I don’t know if I’ll be able to put my thoughts on this in a concise way, so here goes: This is the best contemporary novel I have ever read. If The Hate U Give isn’t being taught in schools within the next ten years max, I’ll eat my hat.

This novel really put me through the wringer. I laughed, I ugly cried, and more than once I had to put it down and just sit with it. By no means is this a lighthearted read (and if you think it will be, maybe read the synopsis again). I’m always a fan of books that are an emotional punch to the face, and THUG is no exception. There is hope, but it will definitely hurt.

The Hate U Give is incredibly well-crafted. Starr is a complex, inspiring girl. A lot of the time my issue with contemporary novels, particularly in YA, the teenagers don’t speak or text or think like teens; they think how adults think ‘the youth’ acts ‘these days’. Not so with THUG. Every character has a unique voice and personality and they just feel so real that I found myself forgetting that this is fiction and not a girl’s diary being published.

Honestly, I can’t wait for my preorder to arrive so I have an excuse to read this again. Don’t miss this. Starr’s voice is important now more than ever.

Disclaimer: I received a review copy of this novel from Edelweiss in exchange for an honest review.

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Review: Love Vol. 4 – The Dinosaur

Love Volume 4 - The Dinosaur by Frédéric Brrémaud, Federico Bertolucci

by Frédéric Brrémaud and Federico Bertolucci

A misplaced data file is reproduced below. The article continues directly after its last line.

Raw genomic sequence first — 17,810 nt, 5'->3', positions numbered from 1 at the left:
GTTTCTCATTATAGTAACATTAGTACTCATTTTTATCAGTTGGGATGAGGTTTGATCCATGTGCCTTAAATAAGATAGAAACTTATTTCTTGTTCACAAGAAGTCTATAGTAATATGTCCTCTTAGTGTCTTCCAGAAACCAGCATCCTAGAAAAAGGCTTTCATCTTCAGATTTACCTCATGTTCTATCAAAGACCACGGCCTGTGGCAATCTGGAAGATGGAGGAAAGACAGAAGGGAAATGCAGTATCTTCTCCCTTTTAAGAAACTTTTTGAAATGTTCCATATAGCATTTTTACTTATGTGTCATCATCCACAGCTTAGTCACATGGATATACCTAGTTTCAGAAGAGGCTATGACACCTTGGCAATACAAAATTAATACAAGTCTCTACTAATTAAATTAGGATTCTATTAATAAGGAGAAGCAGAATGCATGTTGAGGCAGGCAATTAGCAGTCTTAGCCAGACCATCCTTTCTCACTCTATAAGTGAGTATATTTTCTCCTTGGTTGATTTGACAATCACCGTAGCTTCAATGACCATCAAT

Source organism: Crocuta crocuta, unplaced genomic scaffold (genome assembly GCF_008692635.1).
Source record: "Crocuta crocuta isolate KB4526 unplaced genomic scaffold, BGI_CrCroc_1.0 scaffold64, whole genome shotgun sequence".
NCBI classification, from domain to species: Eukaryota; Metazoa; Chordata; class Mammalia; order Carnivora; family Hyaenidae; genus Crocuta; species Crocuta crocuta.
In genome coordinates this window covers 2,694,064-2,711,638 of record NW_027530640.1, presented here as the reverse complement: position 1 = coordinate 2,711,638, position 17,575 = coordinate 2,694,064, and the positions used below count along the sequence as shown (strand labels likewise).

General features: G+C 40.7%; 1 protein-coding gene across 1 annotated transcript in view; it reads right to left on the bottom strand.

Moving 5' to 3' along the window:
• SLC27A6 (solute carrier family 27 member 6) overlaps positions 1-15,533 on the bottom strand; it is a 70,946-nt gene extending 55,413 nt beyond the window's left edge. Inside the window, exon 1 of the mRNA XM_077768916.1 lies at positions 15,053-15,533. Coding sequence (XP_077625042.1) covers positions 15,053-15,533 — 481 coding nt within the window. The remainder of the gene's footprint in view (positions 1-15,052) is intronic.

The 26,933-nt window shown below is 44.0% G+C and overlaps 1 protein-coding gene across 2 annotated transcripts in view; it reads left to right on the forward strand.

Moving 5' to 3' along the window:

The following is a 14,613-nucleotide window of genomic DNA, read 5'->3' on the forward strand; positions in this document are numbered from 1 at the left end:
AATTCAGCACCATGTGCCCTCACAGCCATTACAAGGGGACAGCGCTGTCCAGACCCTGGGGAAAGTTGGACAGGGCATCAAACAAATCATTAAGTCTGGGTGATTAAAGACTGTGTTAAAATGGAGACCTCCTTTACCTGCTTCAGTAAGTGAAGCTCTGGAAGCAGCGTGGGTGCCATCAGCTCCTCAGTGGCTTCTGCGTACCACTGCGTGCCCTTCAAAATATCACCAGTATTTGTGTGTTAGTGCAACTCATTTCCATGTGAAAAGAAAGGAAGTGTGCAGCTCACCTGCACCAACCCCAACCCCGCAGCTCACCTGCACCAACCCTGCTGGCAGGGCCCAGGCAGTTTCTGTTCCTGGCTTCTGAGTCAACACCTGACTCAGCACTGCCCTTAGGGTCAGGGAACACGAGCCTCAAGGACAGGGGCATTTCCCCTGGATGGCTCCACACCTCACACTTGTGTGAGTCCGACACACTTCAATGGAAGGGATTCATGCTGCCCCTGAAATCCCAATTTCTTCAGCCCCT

Series: Love (#4)
: February 7th 2017 by Magnetic Press
Originally Published: as Les Dinosaures (Love #4) by Ankama November 6 2015
Genre: graphic novel, dinosaurs
Pages: 80p
Source: NetGalley
Rating: ★★★★☆

Life in the primordial swamps of prehistoric Earth was a daily trial of survival, especially for the smaller dinosaurs just trying to get by without being trampled, attacked, or eaten. Not even the biggest beasts were safe, as there always seemed to be an even bigger threat looming on the horizon. This exciting tale, written by Frederic Brremaud, is told without narration or dialogue, conveyed entirely through the beautiful illustrations of Federico Bertolucci. A beautiful, powerful tale of survival in the animal kingdom that explores the all-too-identifiable, universal concepts of Life, Courage, Aging, and ultimately Love.

The fourth volume in the lavishly illustrated series of wildlife graphic novels, each following a single central animal through an adventurous day in their natural environment. Each tale depicts genuine natural behavior through the dramatic lens of Disney-esque storytelling, like a nature documentary in illustration.

Goodreads | Amazon | The Book Depository

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Waiting on Wednesday #2


“Waiting On” Wednesday is a weekly event that spotlights upcoming releases that we’re eagerly anticipating. It is hosted at Breaking the Spine.

The Enemies of Versailles by Sally Christie

the-enemies-of-versailles-9781501103025_hrNow this is something I’ve been waiting for for a long time. I haven’t really been a big follower of series in the I-need-to-have-this way in years but this is certainly an exception. Historical fiction is probably my favorite genre after fantasy, and Sally Christie made me fall in love with 18th century Versailles. I love me a good mistress novel, and The Mistresses of Versailles trilogy is one of my favorites!

Pub date: March 21st 2017 by Atria Books

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From Amazon:

In the final installment of Sally Christie’s “tantalizing” (New York Daily News) Mistresses of Versailles trilogy, Jeanne Becu, a woman of astounding beauty but humble birth, works her way from the grimy back streets of Paris to the palace of Versailles, where the aging King Louis XV has become a jaded and bitter old philanderer. Jeanne bursts into his life and, as the Comtesse du Barry, quickly becomes his official mistress.

“That beastly bourgeois Pompadour was one thing; a common prostitute is quite another kettle of fish.”